The term “right of first refusal” has its origin in contract law. For example, if a tenant has the right of first refusal, before the owner can sell the property, the tenant must first be given the opportunity to purchase it before the owner can sell it to anyone else.
When parents have the right of first refusal in their parenting plan (or if the court orders it), if one parent, during the time the children are in that parent’s custody, is unavailable to care for the children, that parent must first ask the other parent to care for the children before finding alternate care for the children.
We often prefer to call this the “first right to care for the children”. For parents who get along this may not need to be written in the settlement agreement. It is simply something for the parents work out between themselves.
If a court order is required, or if it is written into an agreed-upon parenting plan a timeframe of triggering the first right of refusal is often included. An order granting parents the right of first refusal often reads, “If either parent will be unavailable to the children for a period of more than [x-amount of time] that parent shall notify the other parent at least 24 hours in advance and provide the other parent the opportunity to care for the children during the period of time the custodial parent will be unavailable.”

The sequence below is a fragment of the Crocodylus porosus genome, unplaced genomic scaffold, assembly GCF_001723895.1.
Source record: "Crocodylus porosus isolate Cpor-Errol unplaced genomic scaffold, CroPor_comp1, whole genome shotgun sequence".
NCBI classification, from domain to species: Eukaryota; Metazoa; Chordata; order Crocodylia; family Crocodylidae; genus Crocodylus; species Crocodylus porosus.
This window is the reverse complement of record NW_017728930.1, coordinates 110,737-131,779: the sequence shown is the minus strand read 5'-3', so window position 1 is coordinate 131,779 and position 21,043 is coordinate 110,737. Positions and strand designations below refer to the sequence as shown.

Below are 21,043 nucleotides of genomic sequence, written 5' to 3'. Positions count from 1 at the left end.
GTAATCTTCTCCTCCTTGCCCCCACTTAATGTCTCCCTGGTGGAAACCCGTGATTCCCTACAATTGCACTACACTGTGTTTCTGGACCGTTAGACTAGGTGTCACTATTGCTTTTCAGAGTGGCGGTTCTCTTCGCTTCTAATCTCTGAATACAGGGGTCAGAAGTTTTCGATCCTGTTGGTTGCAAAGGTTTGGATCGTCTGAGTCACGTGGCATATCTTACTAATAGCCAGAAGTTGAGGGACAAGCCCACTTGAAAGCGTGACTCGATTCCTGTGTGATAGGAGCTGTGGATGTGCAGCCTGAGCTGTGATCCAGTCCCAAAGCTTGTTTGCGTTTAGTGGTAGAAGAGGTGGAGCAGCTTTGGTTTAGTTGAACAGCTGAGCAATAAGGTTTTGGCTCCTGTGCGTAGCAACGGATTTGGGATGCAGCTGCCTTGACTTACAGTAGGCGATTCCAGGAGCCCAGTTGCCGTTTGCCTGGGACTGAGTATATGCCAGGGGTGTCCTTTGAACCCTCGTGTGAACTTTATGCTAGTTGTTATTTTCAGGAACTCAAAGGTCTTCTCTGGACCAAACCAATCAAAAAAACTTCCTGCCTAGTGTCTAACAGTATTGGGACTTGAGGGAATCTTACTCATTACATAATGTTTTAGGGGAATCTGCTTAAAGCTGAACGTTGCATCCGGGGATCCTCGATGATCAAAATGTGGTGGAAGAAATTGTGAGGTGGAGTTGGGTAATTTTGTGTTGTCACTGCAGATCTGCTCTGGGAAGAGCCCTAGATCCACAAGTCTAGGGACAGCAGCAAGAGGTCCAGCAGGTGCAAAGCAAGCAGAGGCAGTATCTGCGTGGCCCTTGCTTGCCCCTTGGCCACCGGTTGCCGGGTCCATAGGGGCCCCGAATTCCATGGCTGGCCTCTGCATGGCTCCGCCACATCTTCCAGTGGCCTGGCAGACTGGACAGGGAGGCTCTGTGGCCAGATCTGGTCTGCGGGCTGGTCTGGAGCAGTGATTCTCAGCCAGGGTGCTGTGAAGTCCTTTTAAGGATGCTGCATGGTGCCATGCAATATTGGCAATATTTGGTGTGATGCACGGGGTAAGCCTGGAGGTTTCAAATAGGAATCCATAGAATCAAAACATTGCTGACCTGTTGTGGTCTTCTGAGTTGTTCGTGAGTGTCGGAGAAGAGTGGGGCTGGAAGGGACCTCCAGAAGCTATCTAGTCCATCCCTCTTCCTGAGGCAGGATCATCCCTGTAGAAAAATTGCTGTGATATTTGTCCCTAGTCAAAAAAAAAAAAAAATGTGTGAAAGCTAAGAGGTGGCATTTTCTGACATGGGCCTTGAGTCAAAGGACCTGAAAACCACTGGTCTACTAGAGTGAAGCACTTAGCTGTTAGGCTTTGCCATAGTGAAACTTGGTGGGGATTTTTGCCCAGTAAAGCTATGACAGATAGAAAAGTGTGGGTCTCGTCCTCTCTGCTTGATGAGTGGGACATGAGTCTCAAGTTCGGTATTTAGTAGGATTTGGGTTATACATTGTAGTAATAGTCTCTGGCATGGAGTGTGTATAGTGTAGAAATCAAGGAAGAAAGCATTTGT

The amount of time the custodial parent must be away before the right of first refusal is triggered is typically negotiated between the parents. Often the trigger is when the custodial parent needs overnight care for the children, but it can be less time, such as a 4-hour period, particularly for younger children.
How a Collaborative Divorce Helps with Parenting Issues and Right of First Refusal
In a Collaborative Divorce, professionals assist parents in formulating their parenting agreement. Parents often like to include the right of first refusal in their settlement agreement. They can also include in the agreement whether there will be makeup time and, if so, how make-up time will work.
Our attorneys at Chase, Berenstein and Murray, Counselors at Law can discuss with you child custody and visitation and how best to approach the “first right of refusal” issues you may face in working out childcare with your children’s other parent. Contact us online or by calling 650-642-3897 to schedule a confidential consultation.
This article was originally published on Collaborative Divorce California’s website on the following link: